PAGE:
Real time phishing attacks increase

30% of attacks against websites that use two-factor authentication are now utilizing real-time man-in-the-middle techniques to bypass this trusted security mechanism, according to Trusteer. These findings are based on monitoring of thousands of phishing attacks.

According to Mickey Boodaei, Trusteer’s CEO, in a real time phishing attack the user enters details onto a phishing website which captures the banking credentials and authentication information. The stolen credentials are then immediately used to open a session on the real bank website to commit a fraud.

Authentication information typically captured and used by criminals in real time phishing include: One Time Passwords (OTP), tokens, SMS authentication; card and readers – rendering them ineffective against this type of attack.

Most phishing attacks to date have been completely static. In traditional phishing attacks the victim reaches a phishing website, submits login credentials, and these credentials are stored for later use by e-criminals. The introduction of strong two-factor authentication systems, especially one time passwords, rendered these attacks useless as fraudsters could not use static stolen credentials to commit fraud. With strong two factor authentication the user is required to provide a OTP as part of the login process.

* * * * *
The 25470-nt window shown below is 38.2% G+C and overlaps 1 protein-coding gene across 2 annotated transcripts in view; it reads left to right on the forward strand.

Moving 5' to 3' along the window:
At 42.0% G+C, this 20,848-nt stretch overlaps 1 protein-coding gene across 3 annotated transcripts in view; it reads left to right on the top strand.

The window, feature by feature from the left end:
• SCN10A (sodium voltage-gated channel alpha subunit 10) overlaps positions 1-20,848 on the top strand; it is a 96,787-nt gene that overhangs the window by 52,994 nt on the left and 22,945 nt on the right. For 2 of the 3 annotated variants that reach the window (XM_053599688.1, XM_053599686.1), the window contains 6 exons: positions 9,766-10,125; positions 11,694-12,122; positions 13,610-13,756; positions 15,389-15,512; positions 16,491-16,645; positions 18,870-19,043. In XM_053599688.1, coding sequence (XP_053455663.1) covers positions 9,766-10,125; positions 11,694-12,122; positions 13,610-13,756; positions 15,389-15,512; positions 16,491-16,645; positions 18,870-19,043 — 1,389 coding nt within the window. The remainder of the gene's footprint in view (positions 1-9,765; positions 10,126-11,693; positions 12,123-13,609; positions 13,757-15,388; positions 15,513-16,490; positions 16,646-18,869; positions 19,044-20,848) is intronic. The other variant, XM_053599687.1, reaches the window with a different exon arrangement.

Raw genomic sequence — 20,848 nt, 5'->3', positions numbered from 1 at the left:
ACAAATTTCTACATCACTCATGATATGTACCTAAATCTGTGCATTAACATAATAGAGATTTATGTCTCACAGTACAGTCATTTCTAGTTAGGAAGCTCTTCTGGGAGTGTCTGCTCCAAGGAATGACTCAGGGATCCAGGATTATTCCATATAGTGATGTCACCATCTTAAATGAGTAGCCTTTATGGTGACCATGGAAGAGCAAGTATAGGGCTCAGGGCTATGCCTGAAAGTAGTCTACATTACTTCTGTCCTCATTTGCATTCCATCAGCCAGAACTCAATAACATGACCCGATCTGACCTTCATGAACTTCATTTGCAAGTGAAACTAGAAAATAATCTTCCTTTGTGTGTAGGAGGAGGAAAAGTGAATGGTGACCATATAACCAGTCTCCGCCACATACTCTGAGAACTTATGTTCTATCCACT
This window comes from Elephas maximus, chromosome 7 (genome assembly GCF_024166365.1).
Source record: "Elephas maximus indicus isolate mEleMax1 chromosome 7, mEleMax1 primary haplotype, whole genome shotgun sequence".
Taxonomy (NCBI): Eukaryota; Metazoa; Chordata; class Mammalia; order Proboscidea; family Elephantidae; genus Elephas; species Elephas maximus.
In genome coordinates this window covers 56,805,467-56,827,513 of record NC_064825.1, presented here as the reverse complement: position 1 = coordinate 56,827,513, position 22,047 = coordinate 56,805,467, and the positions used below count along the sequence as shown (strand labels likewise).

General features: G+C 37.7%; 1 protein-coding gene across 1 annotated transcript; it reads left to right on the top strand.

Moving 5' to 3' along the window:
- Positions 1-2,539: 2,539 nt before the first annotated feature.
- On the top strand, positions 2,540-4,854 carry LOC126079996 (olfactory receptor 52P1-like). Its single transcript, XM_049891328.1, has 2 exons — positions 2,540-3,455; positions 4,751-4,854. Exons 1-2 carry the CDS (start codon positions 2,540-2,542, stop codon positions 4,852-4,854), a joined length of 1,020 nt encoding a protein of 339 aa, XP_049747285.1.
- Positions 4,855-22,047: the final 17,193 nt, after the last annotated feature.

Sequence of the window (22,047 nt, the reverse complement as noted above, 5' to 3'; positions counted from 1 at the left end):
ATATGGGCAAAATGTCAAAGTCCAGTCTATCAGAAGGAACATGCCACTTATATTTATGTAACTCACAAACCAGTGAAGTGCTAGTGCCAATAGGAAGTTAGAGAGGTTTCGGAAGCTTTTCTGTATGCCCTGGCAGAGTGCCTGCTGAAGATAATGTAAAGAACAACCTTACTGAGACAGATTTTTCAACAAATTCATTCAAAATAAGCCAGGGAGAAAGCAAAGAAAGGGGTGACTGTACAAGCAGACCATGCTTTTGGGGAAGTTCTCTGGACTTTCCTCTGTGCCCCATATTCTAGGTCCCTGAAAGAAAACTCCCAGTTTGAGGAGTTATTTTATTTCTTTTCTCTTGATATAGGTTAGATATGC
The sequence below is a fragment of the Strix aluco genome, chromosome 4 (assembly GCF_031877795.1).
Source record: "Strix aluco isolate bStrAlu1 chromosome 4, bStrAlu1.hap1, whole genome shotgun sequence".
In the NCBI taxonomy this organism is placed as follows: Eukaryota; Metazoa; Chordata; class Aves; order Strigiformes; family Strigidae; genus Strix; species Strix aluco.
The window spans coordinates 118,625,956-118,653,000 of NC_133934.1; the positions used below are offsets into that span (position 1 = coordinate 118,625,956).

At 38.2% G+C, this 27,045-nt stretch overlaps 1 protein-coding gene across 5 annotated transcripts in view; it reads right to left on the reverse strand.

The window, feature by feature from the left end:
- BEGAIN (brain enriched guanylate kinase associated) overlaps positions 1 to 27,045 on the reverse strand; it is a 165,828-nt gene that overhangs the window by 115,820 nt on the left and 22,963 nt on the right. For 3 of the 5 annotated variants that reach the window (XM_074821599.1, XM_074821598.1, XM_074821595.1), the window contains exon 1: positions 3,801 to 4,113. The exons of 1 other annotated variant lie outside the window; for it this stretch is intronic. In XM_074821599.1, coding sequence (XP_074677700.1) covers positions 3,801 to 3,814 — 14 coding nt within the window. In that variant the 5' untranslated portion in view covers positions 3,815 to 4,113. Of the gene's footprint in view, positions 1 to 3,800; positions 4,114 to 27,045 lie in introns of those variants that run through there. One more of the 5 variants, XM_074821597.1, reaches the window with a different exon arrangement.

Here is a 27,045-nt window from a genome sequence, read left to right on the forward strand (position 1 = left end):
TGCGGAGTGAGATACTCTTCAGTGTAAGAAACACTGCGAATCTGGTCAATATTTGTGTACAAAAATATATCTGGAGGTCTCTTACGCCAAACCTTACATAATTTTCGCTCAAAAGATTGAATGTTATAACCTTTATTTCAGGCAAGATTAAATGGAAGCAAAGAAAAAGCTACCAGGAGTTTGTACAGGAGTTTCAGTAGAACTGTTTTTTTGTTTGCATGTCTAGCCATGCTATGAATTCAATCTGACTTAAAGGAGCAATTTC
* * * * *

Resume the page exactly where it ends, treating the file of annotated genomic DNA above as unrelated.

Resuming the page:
There are many OTP approaches, some of them are based on token devices that users carry along with them, others are sent to the user’s phone as an SMS text or voice call each time the user tries to log on. OTP’s are limited in time.

Even if the fraudsters managed to capture OTP data there is only a short period of time in which this data can be used. For some time, websites that used strong two-factor authentication reported a significant drop in phishing attacks. The e-criminals, however, have not given up.

“Recently we noticed an increase, on 3 different continents, of a type of attack called man-in-the-middle phishing or, real-time phishing. This tactic allows fraudsters to completely bypass two-factor authentication. The concept is not a new one and is well known in the security world; however, up until now, we haven’t seen too many attacks like this. The recent escalation of websites now experiencing this type of attack is a cause for immediate concern,” said Boodaei.

In a man-in-the-middle attack the phishing website is connected, in real-time, to the bank website. The credentials that the user submits to the phishing site, including OTPs, are stolen and used immediately by the fraudsters to initiate a fraudulent session with the bank website. It doesn’t matter if the website is using a dedicated OTP token, SMS authentication, card and reader, or any other type of two-factor authentication.

At first glance, real-time phishing seems just like any other phishing attack. On closer examination of the malicious website, however, one can determine that it is, in fact, connected in real-time to the bank. This enables any information submitted to the fake web page to be immediately posted to the bank website.

Many organizations that used strong two-factor authentication were dismissive of phishing attacks as they assumed that they were incapable of bypassing their security controls. This is no longer the case. Using phishing kits with real-time capabilities fraudsters have improved their operations to conduct fraud in real-time.

“With real-time phishing, OTPs are becoming useless. There is no update or improvement to OTP that can defeat real time phishing. The best form of defence is to implement dynamic layers of security, including browsing security, that can adapt to and block new threats,” said Boodaei.

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